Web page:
While critics of the system have argued that Hillary Clinton lost the election unfairly, Spakovsky says her case is a perfect example of why the Electoral College works better than the majority vote.
“The Framers’ fears of a ‘tyranny of the majority’ is still very relevant today. One can see its importance in the fact that despite Hillary Clinton’s national popular vote total, she won only about a sixth of the counties nationwide, with her support limited mostly to urban areas on both coasts,” he said.
Senate Majority Leader Mitch McConnell has also challenged the idea of a national popular vote.
Some defenders of the Electoral College have used racial undertones. Just last year, former Maine Gov. Paul LePage said abolishing the current system would marginalize White people.
“Actually what would happen if they do what they say they’re gonna do is White people will not have anything to say,” LePage said in a radio interview. “It’s only going to be the minorities that would elect. It would be California, Texas, Florida. All the small states like Maine, New Hampshire, Vermont, Wyoming, Montana, Rhode Island, you’ll never see a presidential candidate again.
“You’ll never see anybody at the national stage come to our state,” he added. “We’re gonna be forgotten people. It’s an insane, insane process.”
Reforming or Abolishing It Would Be Difficult
The Electoral College has changed several times, each by constitutional amendment. The 12th Amendment, passed in time for the 1804 election, allowed electors to cast two votes — one for President and another for Vice President. The 20th Amendment put a time limit on the process. The 23rd Amendment gave electors to the District of Columbia.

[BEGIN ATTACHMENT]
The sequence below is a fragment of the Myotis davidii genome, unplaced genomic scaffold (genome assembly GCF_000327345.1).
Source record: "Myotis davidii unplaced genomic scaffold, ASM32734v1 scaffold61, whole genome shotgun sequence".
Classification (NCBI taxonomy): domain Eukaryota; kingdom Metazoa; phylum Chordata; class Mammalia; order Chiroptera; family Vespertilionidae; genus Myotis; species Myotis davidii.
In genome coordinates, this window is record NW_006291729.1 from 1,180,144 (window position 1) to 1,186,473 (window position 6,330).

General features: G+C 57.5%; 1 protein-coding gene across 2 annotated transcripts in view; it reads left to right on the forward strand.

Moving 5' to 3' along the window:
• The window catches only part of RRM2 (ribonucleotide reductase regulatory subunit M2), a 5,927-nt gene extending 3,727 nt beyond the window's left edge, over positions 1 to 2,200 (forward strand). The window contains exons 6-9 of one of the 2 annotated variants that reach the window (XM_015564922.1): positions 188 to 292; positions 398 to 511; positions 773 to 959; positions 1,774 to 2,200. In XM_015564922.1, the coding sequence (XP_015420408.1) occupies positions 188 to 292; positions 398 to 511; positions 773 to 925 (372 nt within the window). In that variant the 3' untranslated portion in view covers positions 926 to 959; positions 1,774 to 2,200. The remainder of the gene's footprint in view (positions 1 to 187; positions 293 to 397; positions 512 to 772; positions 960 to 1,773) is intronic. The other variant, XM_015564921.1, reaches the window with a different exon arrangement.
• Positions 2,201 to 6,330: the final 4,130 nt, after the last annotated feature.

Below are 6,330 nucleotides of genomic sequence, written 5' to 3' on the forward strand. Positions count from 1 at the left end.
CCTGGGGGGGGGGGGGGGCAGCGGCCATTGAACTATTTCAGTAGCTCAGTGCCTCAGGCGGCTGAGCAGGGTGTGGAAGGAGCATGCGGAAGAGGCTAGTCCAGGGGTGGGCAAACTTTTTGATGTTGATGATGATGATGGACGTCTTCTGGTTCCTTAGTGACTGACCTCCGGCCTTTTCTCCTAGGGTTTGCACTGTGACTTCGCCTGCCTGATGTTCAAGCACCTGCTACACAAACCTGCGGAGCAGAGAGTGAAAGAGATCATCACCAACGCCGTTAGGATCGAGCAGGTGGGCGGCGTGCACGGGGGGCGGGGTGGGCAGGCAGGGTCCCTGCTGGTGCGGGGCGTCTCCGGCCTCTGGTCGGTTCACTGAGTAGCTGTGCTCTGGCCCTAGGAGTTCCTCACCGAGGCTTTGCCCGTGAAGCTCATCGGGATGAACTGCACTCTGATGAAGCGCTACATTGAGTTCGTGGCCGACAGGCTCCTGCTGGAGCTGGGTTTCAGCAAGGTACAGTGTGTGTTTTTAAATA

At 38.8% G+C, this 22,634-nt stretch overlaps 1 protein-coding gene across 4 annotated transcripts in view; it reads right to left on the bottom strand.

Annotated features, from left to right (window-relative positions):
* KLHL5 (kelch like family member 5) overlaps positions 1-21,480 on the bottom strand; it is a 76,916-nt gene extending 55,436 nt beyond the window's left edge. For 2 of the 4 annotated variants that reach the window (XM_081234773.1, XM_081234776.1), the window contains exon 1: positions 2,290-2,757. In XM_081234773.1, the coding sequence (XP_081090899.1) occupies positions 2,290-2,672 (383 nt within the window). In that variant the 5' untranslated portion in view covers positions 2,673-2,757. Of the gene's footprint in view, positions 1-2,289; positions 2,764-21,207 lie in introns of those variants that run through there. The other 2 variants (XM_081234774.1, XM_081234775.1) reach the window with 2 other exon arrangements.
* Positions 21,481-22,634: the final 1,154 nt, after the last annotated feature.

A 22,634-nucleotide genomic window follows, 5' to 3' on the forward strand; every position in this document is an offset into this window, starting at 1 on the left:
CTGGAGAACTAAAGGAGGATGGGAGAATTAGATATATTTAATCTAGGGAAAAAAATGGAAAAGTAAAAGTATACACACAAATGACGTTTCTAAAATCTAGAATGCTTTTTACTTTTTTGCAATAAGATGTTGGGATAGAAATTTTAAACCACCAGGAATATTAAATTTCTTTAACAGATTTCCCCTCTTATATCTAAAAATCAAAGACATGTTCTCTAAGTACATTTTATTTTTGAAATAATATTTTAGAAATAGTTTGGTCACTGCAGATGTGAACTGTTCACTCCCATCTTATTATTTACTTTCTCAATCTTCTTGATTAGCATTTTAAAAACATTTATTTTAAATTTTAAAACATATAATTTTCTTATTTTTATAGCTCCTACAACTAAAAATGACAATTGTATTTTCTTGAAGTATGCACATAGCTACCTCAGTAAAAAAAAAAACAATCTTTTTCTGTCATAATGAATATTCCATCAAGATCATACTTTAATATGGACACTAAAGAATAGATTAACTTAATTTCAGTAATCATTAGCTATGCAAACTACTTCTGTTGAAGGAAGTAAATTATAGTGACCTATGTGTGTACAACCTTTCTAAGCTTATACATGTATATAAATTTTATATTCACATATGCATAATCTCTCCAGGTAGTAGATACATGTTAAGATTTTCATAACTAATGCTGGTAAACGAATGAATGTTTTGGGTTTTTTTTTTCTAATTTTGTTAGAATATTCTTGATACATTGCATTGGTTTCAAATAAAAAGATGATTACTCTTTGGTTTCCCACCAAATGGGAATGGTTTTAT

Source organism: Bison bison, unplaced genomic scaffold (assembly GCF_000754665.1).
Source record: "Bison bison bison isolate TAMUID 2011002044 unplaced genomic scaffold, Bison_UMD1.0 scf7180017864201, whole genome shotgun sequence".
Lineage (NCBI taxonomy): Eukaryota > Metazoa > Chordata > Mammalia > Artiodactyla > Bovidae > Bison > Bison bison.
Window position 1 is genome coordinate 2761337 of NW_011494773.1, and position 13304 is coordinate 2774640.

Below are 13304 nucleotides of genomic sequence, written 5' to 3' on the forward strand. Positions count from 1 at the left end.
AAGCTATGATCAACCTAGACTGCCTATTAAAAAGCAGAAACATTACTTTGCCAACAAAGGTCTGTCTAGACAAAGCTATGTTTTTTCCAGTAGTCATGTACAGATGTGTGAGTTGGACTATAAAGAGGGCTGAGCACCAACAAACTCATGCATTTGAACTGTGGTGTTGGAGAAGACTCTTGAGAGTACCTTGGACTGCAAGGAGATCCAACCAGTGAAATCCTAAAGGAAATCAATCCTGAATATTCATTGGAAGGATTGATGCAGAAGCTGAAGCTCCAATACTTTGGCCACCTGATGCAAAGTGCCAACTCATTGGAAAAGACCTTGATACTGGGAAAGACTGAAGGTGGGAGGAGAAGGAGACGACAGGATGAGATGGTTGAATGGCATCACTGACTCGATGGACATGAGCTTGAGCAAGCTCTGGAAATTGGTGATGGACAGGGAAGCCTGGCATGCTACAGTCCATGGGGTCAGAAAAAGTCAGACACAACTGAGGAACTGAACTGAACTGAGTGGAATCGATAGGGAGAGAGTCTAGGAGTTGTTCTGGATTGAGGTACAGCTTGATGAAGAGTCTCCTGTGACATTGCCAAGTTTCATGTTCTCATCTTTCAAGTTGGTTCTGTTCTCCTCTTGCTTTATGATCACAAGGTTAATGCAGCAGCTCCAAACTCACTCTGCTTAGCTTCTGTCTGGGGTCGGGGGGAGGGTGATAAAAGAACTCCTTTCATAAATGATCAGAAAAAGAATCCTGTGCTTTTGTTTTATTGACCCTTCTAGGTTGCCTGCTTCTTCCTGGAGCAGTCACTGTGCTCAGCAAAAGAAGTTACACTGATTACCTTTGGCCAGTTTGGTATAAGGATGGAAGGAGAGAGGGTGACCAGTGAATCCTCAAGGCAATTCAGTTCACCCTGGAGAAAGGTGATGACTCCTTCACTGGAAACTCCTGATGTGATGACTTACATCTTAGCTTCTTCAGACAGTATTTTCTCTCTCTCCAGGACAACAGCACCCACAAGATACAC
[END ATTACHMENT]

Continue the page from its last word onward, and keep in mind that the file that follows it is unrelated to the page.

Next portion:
In a 2018 survey, 65% of Americans supported selecting the President by popular vote, compared to 32% who preferred the Electoral College.
But eliminating the Electoral College system would be hard, for several reasons.
Changing the Constitution takes years and requires broad majorities in Congress or state legislatures. Smaller states that benefit from the Electoral College would have to give up some of that power.
Politics has also played a role in preserving it, with many Republicans believing the Electoral College is more beneficial to their party.
“They think it’s to their advantage to keep the Electoral College. And since you need the two-thirds in Congress to amend the Constitution, it makes it difficult to do that if one party is opposing it,” Keyssar said. The current electoral system also divides power between the federal government and the states, making it complex to reform any one piece of it, he added.